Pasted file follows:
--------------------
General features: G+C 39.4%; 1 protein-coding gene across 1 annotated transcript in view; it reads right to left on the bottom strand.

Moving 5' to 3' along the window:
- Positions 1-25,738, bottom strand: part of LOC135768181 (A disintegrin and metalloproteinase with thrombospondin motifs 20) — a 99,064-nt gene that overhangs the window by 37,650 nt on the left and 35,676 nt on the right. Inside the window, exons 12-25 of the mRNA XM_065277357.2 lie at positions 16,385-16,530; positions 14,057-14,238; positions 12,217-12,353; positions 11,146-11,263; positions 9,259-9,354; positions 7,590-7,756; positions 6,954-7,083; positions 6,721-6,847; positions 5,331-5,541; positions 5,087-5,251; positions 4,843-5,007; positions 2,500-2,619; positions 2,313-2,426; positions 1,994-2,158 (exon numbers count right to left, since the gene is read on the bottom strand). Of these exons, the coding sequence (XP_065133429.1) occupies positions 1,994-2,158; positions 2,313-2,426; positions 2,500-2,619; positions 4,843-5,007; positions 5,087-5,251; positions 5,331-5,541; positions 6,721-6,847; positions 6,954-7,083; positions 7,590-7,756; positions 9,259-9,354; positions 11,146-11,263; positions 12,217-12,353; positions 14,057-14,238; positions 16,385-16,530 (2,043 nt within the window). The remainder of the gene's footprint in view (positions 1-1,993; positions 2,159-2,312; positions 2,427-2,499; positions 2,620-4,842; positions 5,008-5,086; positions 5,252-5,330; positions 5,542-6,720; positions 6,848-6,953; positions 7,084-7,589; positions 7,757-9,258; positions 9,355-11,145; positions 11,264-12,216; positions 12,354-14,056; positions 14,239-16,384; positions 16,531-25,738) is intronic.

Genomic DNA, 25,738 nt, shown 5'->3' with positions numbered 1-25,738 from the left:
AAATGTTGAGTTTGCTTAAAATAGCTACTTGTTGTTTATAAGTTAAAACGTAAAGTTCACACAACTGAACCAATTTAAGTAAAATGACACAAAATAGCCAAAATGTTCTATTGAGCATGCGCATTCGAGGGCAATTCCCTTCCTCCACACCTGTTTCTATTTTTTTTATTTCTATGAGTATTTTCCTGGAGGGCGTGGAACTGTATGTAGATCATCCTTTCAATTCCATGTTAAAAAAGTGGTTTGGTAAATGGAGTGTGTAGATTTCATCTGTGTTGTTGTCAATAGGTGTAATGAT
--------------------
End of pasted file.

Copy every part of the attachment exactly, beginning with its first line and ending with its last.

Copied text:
General features: G+C 39.4%; 1 protein-coding gene across 1 annotated transcript in view; it reads right to left on the bottom strand.

Moving 5' to 3' along the window:
- Positions 1-25,738, bottom strand: part of LOC135768181 (A disintegrin and metalloproteinase with thrombospondin motifs 20) — a 99,064-nt gene that overhangs the window by 37,650 nt on the left and 35,676 nt on the right. Inside the window, exons 12-25 of the mRNA XM_065277357.2 lie at positions 16,385-16,530; positions 14,057-14,238; positions 12,217-12,353; positions 11,146-11,263; positions 9,259-9,354; positions 7,590-7,756; positions 6,954-7,083; positions 6,721-6,847; positions 5,331-5,541; positions 5,087-5,251; positions 4,843-5,007; positions 2,500-2,619; positions 2,313-2,426; positions 1,994-2,158 (exon numbers count right to left, since the gene is read on the bottom strand). Of these exons, the coding sequence (XP_065133429.1) occupies positions 1,994-2,158; positions 2,313-2,426; positions 2,500-2,619; positions 4,843-5,007; positions 5,087-5,251; positions 5,331-5,541; positions 6,721-6,847; positions 6,954-7,083; positions 7,590-7,756; positions 9,259-9,354; positions 11,146-11,263; positions 12,217-12,353; positions 14,057-14,238; positions 16,385-16,530 (2,043 nt within the window). The remainder of the gene's footprint in view (positions 1-1,993; positions 2,159-2,312; positions 2,427-2,499; positions 2,620-4,842; positions 5,008-5,086; positions 5,252-5,330; positions 5,542-6,720; positions 6,848-6,953; positions 7,084-7,589; positions 7,757-9,258; positions 9,355-11,145; positions 11,264-12,216; positions 12,354-14,056; positions 14,239-16,384; positions 16,531-25,738) is intronic.

Genomic DNA, 25,738 nt, shown 5'->3' with positions numbered 1-25,738 from the left:
AAATGTTGAGTTTGCTTAAAATAGCTACTTGTTGTTTATAAGTTAAAACGTAAAGTTCACACAACTGAACCAATTTAAGTAAAATGACACAAAATAGCCAAAATGTTCTATTGAGCATGCGCATTCGAGGGCAATTCCCTTCCTCCACACCTGTTTCTATTTTTTTTATTTCTATGAGTATTTTCCTGGAGGGCGTGGAACTGTATGTAGATCATCCTTTCAATTCCATGTTAAAAAAGTGGTTTGGTAAATGGAGTGTGTAGATTTCATCTGTGTTGTTGTCAATAGGTGTAATGAT